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Sporadic 3rd May 2017 01:25UT

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astroshot's picture
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Sporadic 3rd May 2017 01:25UT

Sporadic meter recorded over the Irish Sea on the 3rd May 2017  01:25UT.

Captured with Watec 902H Supreme camera, 6mm f0.75 lens and simple 500 L/mm grating

https://youtu.be/IIznRm8AewI

Contrast is a little poor so will try and tweak the camera settings in future.

See the following attachments:

* Ground Map,

* Orbit derived from UFOOrbit with additional data from Gordon Reineke (NEMETODE) (albeit based on Q0 quality level so to be treated with caution)

* Attempt at Spectrum - I didn't have a calibration reference, so assumed the peak signal was Na - open to corrections on this.

Regards,

Michael.

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Andy Wilson's picture
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Sporadic 3rd May 2017 01:25UT

Hi Michael,

That is a very thorough analysis! Hopefully Bill or someone with knowledge of meteor spectroscopy will comment on your spectrum. It certainly looks good but I cannot comment on the line identification.

Cheers,

Andy

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Hi,

Hi,

That's a good catch, However from my own experience working with low res spectra is always a bit tricky.

One of the things that interests me is developing what I called "comparative spectroscopy" in the Astonomy Now article, and this turns out to be an excellent example. Although relatively low res there are definite features in this example but  strangely it's not whats there it's whats NOT there!

Firstly it is relatively slow moving, then there is a clear "gap" in the spectrum in the blue green part and finally there are no, usually very prominent, atmospheric lines in the near IR.

Take a look at this. https://www.youtube.com/watch?v=1pfwYQ_dM1E

(I wouldn't trust the graph, the actual lines are OK but the instrument correction was highly experimental...)

Slow moving, with a gap in the blue/green and no near IR lines. So now we can start to see these may be related, they are definitely made of the same stuff and behave in the same way, ablation wise. With only one example and no clear shower association then it looked like a sporadic but with more examples then maybe it/they are not. THEN your into looking for parent bodies and new showers and that's when it gets really interesting!

It's a potentially a powerful tool but unlike nice neat orbital elements spectroscopic reduction is a lot more subtle!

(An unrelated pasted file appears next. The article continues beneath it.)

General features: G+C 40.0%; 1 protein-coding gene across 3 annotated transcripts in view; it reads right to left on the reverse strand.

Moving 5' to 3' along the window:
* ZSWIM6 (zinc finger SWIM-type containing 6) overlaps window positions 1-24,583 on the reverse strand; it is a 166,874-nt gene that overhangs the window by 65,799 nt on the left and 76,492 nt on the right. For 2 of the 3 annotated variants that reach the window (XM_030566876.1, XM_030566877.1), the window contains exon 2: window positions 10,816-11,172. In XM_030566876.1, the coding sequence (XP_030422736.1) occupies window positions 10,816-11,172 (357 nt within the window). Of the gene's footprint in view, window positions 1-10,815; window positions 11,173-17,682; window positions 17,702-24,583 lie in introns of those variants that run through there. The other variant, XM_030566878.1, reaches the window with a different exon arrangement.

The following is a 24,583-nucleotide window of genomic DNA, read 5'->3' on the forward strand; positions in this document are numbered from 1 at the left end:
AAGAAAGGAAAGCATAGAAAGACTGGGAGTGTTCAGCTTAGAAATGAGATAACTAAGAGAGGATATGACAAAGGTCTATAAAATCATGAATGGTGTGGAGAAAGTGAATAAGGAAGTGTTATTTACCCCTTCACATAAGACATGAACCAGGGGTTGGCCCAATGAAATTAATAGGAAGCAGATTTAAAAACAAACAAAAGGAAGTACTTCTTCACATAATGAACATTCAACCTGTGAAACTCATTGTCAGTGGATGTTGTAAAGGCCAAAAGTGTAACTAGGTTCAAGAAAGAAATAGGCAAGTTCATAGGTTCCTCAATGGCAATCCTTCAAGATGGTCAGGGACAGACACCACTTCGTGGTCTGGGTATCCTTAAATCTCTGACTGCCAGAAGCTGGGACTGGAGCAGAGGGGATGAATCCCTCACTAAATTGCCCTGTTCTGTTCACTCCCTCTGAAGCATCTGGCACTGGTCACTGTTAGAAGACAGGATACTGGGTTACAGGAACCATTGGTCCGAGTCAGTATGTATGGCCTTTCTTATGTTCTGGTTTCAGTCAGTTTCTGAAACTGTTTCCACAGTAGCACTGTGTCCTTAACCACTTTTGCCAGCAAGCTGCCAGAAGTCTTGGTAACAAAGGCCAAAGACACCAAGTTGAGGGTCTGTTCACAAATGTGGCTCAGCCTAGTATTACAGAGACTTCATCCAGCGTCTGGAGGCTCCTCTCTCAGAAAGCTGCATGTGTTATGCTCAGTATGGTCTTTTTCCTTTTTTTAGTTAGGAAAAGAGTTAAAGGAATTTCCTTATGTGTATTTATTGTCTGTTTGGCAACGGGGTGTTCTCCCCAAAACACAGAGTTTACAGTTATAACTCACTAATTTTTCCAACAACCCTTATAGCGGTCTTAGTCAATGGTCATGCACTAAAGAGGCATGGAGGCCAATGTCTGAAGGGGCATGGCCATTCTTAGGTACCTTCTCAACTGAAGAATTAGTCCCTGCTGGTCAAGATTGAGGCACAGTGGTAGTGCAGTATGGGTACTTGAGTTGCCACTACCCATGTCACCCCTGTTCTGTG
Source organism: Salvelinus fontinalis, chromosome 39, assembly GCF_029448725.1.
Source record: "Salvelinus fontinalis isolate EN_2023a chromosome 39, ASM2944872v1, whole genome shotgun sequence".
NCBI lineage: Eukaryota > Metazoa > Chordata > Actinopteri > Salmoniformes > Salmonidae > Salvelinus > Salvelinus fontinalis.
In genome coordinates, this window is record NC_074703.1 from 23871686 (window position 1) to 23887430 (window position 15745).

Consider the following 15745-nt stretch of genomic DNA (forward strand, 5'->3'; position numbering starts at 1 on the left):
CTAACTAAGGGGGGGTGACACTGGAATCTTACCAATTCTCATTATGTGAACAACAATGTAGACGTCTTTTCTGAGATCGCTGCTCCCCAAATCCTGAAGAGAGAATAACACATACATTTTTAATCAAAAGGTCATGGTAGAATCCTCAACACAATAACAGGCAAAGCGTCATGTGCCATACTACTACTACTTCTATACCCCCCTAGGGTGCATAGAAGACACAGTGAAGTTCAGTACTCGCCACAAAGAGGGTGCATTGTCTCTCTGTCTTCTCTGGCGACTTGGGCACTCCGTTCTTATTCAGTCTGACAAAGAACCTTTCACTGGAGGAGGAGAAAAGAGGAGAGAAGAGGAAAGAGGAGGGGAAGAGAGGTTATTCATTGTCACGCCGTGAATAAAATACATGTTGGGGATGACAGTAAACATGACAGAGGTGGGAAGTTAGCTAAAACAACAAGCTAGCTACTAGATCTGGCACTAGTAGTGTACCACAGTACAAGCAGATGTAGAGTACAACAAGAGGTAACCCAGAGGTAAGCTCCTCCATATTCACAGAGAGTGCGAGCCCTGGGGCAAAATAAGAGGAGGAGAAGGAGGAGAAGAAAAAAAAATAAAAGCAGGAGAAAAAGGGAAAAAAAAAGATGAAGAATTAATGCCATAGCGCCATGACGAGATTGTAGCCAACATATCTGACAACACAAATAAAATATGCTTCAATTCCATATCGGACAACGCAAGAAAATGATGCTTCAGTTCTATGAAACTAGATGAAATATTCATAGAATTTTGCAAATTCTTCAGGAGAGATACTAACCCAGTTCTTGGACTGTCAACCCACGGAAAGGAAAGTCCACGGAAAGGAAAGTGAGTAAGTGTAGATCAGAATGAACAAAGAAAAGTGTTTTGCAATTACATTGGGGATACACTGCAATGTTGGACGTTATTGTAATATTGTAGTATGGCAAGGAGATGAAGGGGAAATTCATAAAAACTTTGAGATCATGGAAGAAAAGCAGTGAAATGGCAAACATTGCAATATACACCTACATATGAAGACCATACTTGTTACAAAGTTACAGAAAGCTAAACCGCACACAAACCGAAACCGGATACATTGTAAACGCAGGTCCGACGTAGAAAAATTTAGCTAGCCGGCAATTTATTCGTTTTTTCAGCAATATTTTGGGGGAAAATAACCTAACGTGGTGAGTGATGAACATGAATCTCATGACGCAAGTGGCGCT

cheers,

Bill.

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focal length

Thanks guys.

Re the resolution issue, what focal length lens would you recommend?

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THAT is the toughest question

THAT is the toughest question of them all!!! It's ALL a compromise. All of my spectro systems are 12mm (and now a 16mm) to get a larger image scale but that does sacrifice a lot of sky with the narrow fov's. I did a short test with a 3-8.5mm f1.0 lens set to ~7mm a while back and that gave a decent result spectroscopically so I'm planning on running that a bit longer after the summer when the sky gets darker again. There's also the limiting mag issue, that's another set of problems...

I'm tempted to say 12mm is the best just from experience but there are a lot of variables! No easy answer I'm afraid.

Cheers,

Bill.

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Thanks Bill.

Thanks Bill.

Im currently using a 500 Lines/mm grating. If I were to use say a 1,000 Lines/mm grating, would that help the spectrum resolution  and compensation for the shorter focal length lens?

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Appologies for the delay,

Appologies for the delay, been a bit busy last week...

The answer is yes and no, yet again. Yes the greater line count will give you greater dispersion and a "bigger" spectrum.

But due to the higher dispersion there is a magnitude penalty incurred. That is, you'd need a brighter meteor to exploit the gain and as there are fewer brighter meteors than faint it starts to play against you.

Also the shorter focal length lenses tend to have more field curvature and vignetting so there are some geometric issues that would need to be contended with should you capture a meteor.

However the bottom line is use what you have, I have captured spectra on a variety camera/lens/grating combinations. It's just a matter of patience.

cheers,

Bill.